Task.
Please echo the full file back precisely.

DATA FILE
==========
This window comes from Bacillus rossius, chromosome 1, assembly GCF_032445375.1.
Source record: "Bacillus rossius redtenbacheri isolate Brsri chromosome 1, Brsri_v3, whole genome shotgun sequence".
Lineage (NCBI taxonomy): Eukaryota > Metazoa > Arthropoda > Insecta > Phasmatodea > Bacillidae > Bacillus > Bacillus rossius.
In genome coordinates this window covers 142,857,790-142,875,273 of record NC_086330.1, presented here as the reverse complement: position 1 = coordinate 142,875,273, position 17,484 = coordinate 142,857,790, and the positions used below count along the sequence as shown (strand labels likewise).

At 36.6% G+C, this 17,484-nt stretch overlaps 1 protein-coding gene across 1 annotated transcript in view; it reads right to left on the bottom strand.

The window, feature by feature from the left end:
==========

This window comes from Bacillus rossius, chromosome 1, assembly GCF_032445375.1.
Source record: "Bacillus rossius redtenbacheri isolate Brsri chromosome 1, Brsri_v3, whole genome shotgun sequence".
Lineage (NCBI taxonomy): Eukaryota > Metazoa > Arthropoda > Insecta > Phasmatodea > Bacillidae > Bacillus > Bacillus rossius.
In genome coordinates this window covers 142,857,790-142,875,273 of record NC_086330.1, presented here as the reverse complement: position 1 = coordinate 142,875,273, position 17,484 = coordinate 142,857,790, and the positions used below count along the sequence as shown (strand labels likewise).

At 36.6% G+C, this 17,484-nt stretch overlaps 1 protein-coding gene across 1 annotated transcript in view; it reads right to left on the bottom strand.

The window, feature by feature from the left end: